One person was shot dead when rioting erupted in western Iran late Thursday in sympathy with the drought-hit province of Khuzestan which has seen a week of protests, state television reported.
Two people also suffered gunshot wounds in the rioting in the town of Aligudarz in Lorestan province, which neighbors Khuzestan, the broadcaster reported on its website.
“Yesterday evening, rioting broke out for several hours in some streets in Aligudarz,” it said, adding that people had taken to the streets “on the pretext of the water problems in Khuzestan.”
“Shots were fired by unknown elements,” the broadcaster said, adding that the security forces had been deployed to tackle the rioters.
It was the first time state media had reported protests or casualties outside Khuzestan since protests broke out there over the drought, which has gripped the province since March.
At least three people have been killed, including a police officer and a protestor, according to Iranian media and officials, who have accused “opportunists” and “rioters” of shooting at protesters and security forces.
Farsi-language media based abroad have broadcast videos they said were of protests in several towns and cities, showing hundreds of marching people, chanting slogans against authorities, while surrounded by anti-riot police.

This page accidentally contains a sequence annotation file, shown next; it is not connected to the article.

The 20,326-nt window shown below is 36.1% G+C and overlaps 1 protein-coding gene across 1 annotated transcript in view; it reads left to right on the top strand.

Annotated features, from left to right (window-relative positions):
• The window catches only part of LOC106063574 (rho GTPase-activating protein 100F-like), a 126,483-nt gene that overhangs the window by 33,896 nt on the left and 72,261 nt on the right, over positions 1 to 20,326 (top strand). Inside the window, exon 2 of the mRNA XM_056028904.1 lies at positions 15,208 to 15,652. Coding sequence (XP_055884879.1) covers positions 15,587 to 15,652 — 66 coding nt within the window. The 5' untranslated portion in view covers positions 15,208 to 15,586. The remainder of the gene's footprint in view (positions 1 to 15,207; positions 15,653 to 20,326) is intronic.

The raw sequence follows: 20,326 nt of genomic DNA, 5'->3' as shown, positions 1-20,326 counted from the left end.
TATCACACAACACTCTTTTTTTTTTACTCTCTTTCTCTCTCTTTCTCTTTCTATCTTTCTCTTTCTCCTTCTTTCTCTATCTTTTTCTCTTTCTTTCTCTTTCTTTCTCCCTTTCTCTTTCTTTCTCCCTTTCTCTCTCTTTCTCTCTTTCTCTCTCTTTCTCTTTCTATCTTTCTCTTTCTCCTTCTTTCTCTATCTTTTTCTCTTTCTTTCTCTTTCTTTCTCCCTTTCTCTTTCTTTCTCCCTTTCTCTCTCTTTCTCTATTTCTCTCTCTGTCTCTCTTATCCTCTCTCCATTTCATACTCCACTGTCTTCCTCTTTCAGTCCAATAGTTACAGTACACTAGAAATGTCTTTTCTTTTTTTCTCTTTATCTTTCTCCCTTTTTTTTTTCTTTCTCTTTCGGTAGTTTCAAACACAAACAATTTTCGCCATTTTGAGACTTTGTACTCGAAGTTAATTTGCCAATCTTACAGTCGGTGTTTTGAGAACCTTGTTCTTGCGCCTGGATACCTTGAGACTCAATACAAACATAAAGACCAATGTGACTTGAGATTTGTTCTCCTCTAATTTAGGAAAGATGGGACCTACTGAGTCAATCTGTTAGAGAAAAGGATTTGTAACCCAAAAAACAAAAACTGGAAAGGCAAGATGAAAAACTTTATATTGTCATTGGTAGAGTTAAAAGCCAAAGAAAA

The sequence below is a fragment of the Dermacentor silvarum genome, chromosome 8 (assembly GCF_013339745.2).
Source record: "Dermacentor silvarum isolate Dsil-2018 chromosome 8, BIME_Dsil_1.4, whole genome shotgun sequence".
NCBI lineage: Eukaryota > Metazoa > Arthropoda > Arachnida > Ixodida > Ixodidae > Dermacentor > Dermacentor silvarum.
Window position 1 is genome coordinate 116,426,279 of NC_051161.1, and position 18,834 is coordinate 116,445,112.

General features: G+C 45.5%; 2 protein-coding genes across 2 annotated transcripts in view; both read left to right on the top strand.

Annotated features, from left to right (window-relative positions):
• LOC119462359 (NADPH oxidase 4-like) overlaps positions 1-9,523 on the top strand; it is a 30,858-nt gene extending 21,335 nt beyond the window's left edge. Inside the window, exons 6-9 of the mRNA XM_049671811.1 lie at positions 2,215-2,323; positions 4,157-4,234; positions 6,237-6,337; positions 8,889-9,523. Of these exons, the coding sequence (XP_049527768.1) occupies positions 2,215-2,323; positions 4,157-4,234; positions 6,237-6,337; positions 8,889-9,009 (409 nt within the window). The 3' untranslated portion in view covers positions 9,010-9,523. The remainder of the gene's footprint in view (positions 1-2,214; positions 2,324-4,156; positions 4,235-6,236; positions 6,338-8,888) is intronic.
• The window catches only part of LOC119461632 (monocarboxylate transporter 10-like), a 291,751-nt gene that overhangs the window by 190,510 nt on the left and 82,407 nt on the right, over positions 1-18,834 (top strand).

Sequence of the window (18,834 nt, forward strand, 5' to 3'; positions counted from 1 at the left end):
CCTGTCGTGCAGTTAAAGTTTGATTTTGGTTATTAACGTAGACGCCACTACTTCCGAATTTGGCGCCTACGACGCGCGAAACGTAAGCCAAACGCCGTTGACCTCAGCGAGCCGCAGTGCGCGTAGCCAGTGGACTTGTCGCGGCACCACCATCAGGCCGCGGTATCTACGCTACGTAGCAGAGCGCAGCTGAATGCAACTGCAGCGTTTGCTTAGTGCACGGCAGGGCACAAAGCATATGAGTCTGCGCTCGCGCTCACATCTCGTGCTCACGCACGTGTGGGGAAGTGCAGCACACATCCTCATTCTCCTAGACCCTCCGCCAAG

AFP could not verify the authenticity of the videos.
President Hassan Rouhani said in a televised speech on Thursday that Iranians have “the right to speak, express themselves, protest and even take to the streets, within the framework of the regulations”.
Admiral Ali Shamkhani, secretary general of the Supreme National Security Council, said “the security forces had been ordered to immediately release those detained during the recent incidents in Khuzestan, who had not have committed a criminal act”.
Khuzestan is Iran’s main oil-producing region and one of its wealthiest.
But it is also home to a large Arab minority, and its people regularly complain of being marginalized by the authorities.
In 2019, the province was a hotspot of anti-government protests that also shook other areas of Iran.
Over the years, blistering summer heatwaves and seasonal sandstorms blowing in from Saudi Arabia and neighboring Iraq have dried up Khuzestan’s once fertile plains. Scientists say climate change amplifies droughts.